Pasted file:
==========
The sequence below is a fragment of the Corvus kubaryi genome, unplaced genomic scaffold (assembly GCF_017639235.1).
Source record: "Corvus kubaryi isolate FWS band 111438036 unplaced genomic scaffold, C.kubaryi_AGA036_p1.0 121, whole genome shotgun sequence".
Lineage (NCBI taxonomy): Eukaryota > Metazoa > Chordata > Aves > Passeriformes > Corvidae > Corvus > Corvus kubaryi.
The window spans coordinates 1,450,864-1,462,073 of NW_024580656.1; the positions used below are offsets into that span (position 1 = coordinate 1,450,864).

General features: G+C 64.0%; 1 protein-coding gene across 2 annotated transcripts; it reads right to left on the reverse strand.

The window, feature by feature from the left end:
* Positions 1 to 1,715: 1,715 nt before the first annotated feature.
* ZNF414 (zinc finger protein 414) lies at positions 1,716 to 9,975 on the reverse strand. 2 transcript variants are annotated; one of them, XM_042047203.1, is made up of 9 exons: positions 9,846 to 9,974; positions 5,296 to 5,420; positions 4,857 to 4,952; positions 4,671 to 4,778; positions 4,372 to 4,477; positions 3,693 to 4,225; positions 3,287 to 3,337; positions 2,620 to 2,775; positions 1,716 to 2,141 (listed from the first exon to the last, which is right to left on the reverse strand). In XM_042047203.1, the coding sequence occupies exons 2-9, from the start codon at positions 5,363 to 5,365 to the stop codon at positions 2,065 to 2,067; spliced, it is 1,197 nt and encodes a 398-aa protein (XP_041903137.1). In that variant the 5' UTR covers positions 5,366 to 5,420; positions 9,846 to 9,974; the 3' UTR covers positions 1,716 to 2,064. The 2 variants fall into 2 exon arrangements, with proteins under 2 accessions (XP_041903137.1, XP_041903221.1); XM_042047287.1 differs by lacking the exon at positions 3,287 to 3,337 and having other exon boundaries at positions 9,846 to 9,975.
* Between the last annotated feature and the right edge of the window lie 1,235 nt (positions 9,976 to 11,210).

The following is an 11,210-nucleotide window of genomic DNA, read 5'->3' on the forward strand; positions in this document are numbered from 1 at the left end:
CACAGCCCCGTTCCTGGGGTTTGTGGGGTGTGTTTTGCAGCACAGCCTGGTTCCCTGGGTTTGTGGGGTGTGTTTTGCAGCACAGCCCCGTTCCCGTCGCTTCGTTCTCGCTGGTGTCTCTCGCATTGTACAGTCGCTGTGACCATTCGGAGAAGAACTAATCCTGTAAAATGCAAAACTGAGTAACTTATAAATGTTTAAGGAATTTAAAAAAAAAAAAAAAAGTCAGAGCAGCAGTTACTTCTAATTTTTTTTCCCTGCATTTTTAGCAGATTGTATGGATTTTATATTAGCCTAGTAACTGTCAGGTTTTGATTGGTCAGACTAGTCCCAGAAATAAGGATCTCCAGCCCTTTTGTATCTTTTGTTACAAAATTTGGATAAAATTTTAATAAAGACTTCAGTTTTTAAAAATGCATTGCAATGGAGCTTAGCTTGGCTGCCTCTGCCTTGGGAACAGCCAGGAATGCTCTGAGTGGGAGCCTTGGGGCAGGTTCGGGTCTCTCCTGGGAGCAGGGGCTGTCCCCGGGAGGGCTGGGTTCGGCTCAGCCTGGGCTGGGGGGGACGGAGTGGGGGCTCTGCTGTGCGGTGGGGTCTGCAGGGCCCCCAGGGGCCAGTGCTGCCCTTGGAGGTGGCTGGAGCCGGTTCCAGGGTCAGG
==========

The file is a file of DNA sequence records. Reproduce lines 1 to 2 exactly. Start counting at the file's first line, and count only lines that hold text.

The sequence below is a fragment of the Corvus kubaryi genome, unplaced genomic scaffold (assembly GCF_017639235.1).
Source record: "Corvus kubaryi isolate FWS band 111438036 unplaced genomic scaffold, C.kubaryi_AGA036_p1.0 121, whole genome shotgun sequence".